A bi-partisan group aimed at changing the way political parties in Utah select candidates that appear on election ballots kicked off a campaign last week.
The aim of Count my Vote is to replace party conventions with a direct primary election to finalize candidates for general elections.
The group has in its membership former Republican governors Mike Leavitt and Norm Bangerter, along with former Democratic Utah first-lady Norma Matheson, and current Democratic mayors Ben McAdams of Salt Lake County and Ralph Becker of Salt Lake City.
They and other supporters of the change need to collect over 102,000 signatures by April 15, 2014 to put their reform measure on the ballot for the November 2014 election. If it passes the change will take effect for the 2016 election.
Paperwork to start the petition drive has been submitted, but it appears the reform may face an uphill battle in Tooele County.
Local leaders of both parties support the current caucus and convention system of selecting party candidates.
For Chairman Erik Gumbrecht of the Tooele County Republican Party, caucuses and conventions are both the ideological and practical best way to select a candidate.
“When I was a delegate, I spent hours talking to candidates and doing research,” he said. “Most people don’t have that kind of time, that’s why in a representative form of government, you elect people to represent you. The delegates elected at the caucus meeting have the time to do the research and meet the candidates.”
The caucus system also forces candidates to get out and meet delegates and attend conventions. “The caucus system holds candidates accountable to neighborhoods,” said Gumbrecht.
In the caucus and convention system, voters meet in small precinct groups once every two years to discuss issues and candidates and elect delegates to county and state conventions. The delegates vote at the state and county conventions for candidates.
Candidates that receive 60 percent of the delegates go on to the general election representing their party. If no candidate gets 60 percent of the vote at the convention, the top two vote getters are advanced to a primary.
Count My Vote proposes that any candidate who can garner the signatures from 2 percent of the registered voters from a party that live within the boundaries of the office the candidate seeks, can place their name on that party’s ballot for a primary election.
But Gumbrecht believes the Count My Vote direct primary proposal is flawed because it allows candidates with money to bypass the caucus system.
He also fears that a long list of primary candidates may mean the winner that is advanced to the general election will have a small percentage of the overall primary vote.
The caucus and convention system produces better candidates, according to Gumbrecht.
“You don’t want a system that sends a candidate to the primary immediately,” he said. “The candidates visit Tooele to meet with delegates. With the caucus you have early accountability, face time, and the candidates are properly vetted regardless of their bank account.”
Gumbrecht supports a compromise that would leave the current caucus and convention system intact, but once candidates are sent to a primary, Gumbrecht’s proposal would allow unaffiliated voters to vote in the primary. Currently, only declared Republicans can vote in a Republican primary.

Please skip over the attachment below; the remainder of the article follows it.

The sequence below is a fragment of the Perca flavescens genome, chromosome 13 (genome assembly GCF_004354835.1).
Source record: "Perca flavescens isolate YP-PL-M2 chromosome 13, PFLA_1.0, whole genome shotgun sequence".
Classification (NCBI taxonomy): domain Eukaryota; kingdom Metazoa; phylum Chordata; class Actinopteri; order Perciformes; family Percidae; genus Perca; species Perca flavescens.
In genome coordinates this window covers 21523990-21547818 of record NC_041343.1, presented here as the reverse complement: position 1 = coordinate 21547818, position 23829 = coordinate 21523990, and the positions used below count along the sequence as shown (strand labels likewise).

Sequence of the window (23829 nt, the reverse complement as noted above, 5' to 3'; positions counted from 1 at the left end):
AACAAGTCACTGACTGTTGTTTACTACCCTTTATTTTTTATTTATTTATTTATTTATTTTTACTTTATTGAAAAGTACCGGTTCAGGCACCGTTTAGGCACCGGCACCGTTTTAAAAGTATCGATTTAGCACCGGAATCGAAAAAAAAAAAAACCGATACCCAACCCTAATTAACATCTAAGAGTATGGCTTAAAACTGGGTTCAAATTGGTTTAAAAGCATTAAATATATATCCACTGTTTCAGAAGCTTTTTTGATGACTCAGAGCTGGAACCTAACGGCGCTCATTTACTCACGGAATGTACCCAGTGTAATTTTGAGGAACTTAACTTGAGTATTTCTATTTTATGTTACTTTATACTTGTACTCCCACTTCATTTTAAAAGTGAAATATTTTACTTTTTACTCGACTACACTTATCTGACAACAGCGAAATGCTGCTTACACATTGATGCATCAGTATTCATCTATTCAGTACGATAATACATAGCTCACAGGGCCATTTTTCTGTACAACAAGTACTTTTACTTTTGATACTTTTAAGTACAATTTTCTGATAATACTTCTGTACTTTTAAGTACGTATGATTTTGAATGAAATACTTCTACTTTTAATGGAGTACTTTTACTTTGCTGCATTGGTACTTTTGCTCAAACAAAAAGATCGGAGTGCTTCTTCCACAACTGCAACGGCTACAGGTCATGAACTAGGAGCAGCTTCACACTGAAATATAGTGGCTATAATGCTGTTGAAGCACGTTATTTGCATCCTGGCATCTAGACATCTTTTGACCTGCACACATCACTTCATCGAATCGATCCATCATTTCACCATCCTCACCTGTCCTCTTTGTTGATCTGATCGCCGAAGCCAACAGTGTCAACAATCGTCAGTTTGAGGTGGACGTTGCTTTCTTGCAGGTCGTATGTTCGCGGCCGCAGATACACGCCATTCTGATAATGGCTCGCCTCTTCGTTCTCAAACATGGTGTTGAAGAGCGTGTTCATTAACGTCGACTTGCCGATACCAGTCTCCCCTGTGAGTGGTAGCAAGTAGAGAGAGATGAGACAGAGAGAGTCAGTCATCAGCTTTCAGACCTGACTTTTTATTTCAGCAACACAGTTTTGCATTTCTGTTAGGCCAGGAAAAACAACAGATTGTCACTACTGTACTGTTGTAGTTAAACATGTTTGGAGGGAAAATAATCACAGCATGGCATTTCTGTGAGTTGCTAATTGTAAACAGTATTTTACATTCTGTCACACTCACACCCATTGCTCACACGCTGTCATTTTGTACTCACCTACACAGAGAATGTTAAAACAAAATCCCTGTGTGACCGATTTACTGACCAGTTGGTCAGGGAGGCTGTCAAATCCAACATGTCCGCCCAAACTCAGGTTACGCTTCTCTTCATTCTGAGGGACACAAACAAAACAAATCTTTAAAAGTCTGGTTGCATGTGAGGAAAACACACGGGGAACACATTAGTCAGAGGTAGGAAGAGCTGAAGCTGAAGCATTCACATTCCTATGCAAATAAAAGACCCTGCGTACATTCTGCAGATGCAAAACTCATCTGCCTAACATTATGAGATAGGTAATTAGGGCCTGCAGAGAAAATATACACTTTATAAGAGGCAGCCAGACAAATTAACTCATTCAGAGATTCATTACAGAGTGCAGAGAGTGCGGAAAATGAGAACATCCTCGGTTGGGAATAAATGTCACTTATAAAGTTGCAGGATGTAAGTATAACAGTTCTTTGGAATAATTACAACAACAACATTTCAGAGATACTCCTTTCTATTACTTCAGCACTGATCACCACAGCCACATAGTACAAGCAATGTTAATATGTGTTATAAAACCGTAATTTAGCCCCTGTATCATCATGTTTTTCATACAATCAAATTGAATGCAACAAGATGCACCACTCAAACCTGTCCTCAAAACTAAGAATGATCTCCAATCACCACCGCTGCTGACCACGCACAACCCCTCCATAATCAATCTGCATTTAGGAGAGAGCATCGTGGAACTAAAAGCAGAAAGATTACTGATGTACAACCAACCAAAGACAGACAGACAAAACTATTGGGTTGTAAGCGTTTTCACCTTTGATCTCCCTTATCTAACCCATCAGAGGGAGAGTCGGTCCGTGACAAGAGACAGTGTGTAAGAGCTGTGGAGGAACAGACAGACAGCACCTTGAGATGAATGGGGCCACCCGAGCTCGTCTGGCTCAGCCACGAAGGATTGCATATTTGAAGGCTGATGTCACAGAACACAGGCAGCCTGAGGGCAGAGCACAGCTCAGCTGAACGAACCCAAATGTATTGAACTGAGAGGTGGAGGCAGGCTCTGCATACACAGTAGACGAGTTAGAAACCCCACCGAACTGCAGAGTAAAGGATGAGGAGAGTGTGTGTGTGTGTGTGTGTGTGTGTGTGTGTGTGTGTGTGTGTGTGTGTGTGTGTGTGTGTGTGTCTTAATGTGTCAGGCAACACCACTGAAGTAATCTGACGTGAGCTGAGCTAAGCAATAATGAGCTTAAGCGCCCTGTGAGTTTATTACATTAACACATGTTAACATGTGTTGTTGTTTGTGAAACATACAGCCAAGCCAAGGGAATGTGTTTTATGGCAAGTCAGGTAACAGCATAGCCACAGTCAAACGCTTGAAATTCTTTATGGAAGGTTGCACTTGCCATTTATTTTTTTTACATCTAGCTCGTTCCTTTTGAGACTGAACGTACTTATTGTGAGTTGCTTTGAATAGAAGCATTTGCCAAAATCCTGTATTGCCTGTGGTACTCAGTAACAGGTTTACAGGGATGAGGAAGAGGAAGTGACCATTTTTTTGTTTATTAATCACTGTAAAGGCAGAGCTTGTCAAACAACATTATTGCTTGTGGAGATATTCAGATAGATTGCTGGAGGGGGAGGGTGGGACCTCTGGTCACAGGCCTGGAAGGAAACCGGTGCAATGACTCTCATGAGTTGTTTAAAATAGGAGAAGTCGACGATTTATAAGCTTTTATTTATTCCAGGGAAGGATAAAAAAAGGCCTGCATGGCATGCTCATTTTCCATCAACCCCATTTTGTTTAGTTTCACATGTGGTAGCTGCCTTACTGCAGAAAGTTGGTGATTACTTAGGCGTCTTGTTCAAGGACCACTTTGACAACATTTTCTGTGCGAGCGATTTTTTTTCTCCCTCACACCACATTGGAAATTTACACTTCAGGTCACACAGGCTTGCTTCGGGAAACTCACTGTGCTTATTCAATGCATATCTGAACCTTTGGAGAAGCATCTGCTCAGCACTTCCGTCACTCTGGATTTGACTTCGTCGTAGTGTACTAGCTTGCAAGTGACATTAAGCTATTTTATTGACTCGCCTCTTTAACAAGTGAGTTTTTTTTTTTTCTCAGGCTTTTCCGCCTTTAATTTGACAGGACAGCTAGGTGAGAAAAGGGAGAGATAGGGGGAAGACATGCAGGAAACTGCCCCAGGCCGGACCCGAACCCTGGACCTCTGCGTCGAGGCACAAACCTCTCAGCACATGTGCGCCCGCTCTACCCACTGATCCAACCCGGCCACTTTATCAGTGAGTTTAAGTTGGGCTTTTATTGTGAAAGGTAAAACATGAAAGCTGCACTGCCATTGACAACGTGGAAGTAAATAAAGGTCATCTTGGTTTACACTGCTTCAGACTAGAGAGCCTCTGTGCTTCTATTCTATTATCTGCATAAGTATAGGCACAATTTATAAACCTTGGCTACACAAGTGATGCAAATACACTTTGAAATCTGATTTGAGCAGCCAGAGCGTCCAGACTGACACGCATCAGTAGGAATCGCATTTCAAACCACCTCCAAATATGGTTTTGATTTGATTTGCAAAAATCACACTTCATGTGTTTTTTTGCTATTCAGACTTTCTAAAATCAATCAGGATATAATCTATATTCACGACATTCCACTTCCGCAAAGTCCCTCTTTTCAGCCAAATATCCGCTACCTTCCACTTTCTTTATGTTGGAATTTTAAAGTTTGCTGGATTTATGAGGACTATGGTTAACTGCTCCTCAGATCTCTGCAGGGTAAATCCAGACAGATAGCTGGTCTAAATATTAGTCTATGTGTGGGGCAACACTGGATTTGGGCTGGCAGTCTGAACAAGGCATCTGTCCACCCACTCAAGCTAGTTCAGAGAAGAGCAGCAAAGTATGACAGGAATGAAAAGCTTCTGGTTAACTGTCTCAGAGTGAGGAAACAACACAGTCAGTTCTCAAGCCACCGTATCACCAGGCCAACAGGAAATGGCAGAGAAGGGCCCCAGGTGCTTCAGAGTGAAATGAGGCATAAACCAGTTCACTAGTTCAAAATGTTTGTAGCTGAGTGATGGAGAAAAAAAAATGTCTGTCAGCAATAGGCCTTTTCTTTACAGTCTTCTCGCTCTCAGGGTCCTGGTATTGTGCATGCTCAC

Toby Dillon, former Tooele County Democratic Party chairman and currently the county party’s secretary, also supports the current system of selecting candidates.
“The current system also encourages a meritocracy,” he said. “The best candidates, as determined by the party delegates, move forward. The Count My Vote initiative seeks to undermine that meritocracy by allowing weaker candidates on the ballot anyway.”
Dillon does not believe the Count My Vote proposal will increase public satisfaction with the political process in Utah.
Tooele County Commissioner Shawn Milne, who defeated an incumbent commissioner at the 2012 Tooele County Republican election, supports the current caucus convention system.
“I believe the individual parties have their prescribed methods for choosing candidates that will have the respective party’s endorsement,” he said. “That should continue to be left up to the individual parties.”
Milne, who used to live in California where primaries were used to select general election candidates, is worried about the influence of money on the election process if direct primaries are used to select candidates.
“In my opinion, all this open-primary element does is ensure that big-money will have a greater edge in dominating the election process,” he said. “If folks believe that there’s too much corporate sponsorship of candidates now, they haven’t seen anything yet.”
Colleen Johnson, who lost at the convention to Milne, supports the primary election process.
“It is not just because I lost at the convention,” she said. “The process worked great for me one year, it didn’t work for me so well another year. I think the way we communicate with each other has changed a lot over the years and a primary would get more people involved in the decision making process and that would be good.”
Rep. Merill Nelson, R-Grantsville, ran in a primary in 2012 against an incumbent after he competed in the convention process. He defeated the incumbent Republican candidate in the primary and went on to win the general election. Nelson supports political movements such as Count My Vote that strive to make elections more inclusive.
“I support any effort to broaden participation in the political process,” he said.